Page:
The issue is that with each economic cycle rates continued to decrease to ever lower levels.  In the short term it appeared that such accommodative policies did in fact aid in economic stabilization as lower interest rates increased the use of leverage.  However, the dark side of those monetary policies was the continued increase in leverage which led to the erosion of economic growth, and increased deflationary pressures, as dollars were diverted from productive investment into debt service.  Today, with interest rates at zero, the Fed has had to resort to more dramatic forms of stimulus hoping to encourage a return of economic growth and controllable inflation."

The problem for the financial markets is that, as discussed previously, asset prices have detached from the underlying fundamental factors.  The aging demographic trends will continue to strain the financial system forcing increasing levels of indebtedness to offset the rising cost of living.  That drain on the financial system, combined with poor fiscal policy to combat the myriad of issues restraining economic growth, does bode well for a return to the 1990's type stock market.  The continued monetary interventions are likely doing nothing more than continuing its long tradition of fostering boom/bust cycles in financial assets.

As I stated recently in "What Inflation Says About Bonds & The Fed:"

"The real concern for investors, and individuals, is the actual economy. We are likely experiencing more than just a 'soft patch' currently despite the mainstream analysts' rhetoric to the contrary. There is clearly something amiss within the economic landscape, and the ongoing decline of inflationary pressures longer term, is likely telling us just that. The big question for the Fed is how to get themselves out of the 'liquidity trap' they have gotten themselves into without cratering the economy, and the financial markets, in the process. As we said recently this is the same question that Japan is trying to figure out as well."

The chart below shows the Japan problem.


Should we have an expectation that the same monetary policies employed by Japan will have a different outcome in the U.S?  That seems to be the general theory by the majority of analysts and academia.  Of course, this is no longer just a domestic question since every major central bank is now engaged in coordinated infusions of liquidity.

For individuals, this is the real "monster in the closet."  Rising inflationary pressures can be offset by purchasing assets that rise with inflation such as commodities, hard assets, real estate, etc.  However, in a stagflationary, or a more damaging deflationary cycle, there are no real solutions.  This is why deflation is such a concern.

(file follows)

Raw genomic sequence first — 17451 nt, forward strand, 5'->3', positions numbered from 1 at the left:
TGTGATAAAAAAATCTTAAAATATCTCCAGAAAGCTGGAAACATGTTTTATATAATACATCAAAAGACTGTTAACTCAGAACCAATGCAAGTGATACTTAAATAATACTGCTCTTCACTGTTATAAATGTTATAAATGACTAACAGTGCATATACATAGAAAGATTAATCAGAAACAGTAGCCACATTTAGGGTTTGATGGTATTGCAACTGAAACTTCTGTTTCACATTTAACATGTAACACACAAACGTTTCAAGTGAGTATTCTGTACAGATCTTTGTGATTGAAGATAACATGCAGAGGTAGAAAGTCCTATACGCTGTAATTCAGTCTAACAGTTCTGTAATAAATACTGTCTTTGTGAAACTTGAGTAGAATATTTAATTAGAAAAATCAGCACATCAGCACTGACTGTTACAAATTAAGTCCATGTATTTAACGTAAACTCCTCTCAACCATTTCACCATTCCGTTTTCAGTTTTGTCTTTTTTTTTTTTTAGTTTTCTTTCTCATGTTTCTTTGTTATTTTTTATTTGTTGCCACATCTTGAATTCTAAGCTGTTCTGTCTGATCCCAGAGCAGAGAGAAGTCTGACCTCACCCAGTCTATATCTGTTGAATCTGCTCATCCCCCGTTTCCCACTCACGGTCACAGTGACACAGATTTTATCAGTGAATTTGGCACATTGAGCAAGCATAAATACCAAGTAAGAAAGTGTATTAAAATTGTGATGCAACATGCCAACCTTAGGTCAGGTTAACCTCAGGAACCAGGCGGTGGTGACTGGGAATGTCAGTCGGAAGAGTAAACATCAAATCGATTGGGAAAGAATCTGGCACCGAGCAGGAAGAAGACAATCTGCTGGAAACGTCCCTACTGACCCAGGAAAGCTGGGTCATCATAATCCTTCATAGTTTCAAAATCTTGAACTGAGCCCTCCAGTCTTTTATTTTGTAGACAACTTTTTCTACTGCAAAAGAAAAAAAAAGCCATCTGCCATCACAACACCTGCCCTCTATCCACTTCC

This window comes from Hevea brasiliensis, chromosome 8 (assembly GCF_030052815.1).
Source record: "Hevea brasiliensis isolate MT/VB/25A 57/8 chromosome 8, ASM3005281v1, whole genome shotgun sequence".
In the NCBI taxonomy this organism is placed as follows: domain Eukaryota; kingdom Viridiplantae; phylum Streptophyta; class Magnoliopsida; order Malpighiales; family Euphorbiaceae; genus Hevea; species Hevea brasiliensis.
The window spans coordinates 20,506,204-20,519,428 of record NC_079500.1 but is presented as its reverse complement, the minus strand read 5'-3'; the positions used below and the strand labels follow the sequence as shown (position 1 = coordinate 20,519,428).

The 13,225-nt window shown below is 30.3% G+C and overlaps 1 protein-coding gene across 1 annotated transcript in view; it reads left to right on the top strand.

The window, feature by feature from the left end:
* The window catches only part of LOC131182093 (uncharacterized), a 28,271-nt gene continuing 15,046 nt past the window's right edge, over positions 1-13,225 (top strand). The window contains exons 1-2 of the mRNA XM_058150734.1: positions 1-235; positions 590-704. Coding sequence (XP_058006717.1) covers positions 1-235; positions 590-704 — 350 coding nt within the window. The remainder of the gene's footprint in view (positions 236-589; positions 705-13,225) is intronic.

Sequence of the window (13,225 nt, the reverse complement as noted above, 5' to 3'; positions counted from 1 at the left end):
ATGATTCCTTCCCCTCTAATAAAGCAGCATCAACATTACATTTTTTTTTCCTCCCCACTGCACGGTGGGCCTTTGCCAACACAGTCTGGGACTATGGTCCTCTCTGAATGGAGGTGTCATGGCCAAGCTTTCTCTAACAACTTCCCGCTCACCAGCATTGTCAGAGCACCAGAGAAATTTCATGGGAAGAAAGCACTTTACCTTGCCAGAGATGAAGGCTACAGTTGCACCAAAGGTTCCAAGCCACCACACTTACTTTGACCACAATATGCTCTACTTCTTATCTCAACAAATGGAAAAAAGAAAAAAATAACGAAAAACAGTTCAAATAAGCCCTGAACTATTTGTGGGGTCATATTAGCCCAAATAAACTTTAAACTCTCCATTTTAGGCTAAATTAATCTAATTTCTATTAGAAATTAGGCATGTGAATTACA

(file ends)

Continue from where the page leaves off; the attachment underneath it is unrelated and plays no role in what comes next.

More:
The Federal Reserve is currently betting on a "one trick pony" to jump start an economic growth cycle.  The hope is that the inflation of asset prices and suppression of interest rates will kick start a organic, self-sustaining, economic recovery.  However, as I stated yesterday, these programs have in effect actually run in reverse by acting as a transfer of wealth from the middle class to the rich.  This "reverse robin hood" mechanism has likely done little more than fuel the next asset bubble without any repairs to the underlying fundamental economy.  Dr. Richard Fisher, President of the Dallas Fed, recently made five points in this regard:

1) QE was wasted over the last 5 years with the Government failing to use "easy money" to restructure debt, reform entitlements and regulations.

2) QE has driven investors to take risks that could destabilize financial markets.

3) Soaring margin debt is a problem.

4) Narrow spreads between corporate and Treasury debt are a concern.

5) Price-To-Projected Earnings, Price-To-Sales and Market Cap-To-GDP are all at "eye popping levels not seen since the dot-com boom."

In response to Doug's point - "this time is indeed different" from the 1970's.  However, it is different only from the standpoint that what confronts the markets, and the economy, is not worries of spiking inflation but an ongoing, persistent and pervasive threat of deflation.  Increases in productivity, a large amount of slack in the real labor pool, low levels of demand and, as discussed yesterday, a highly leveraged consumer all contribute to the ongoing problem.  Regardless, the fundamental and economic environment will remain clear headwinds to the start of the next "secular bull market" for some time to come.  While it is entirely possible that we could see a further "melt-up" in stock prices in the months ahead, rising asset prices and a surging economic recovery are likely to remain two different things.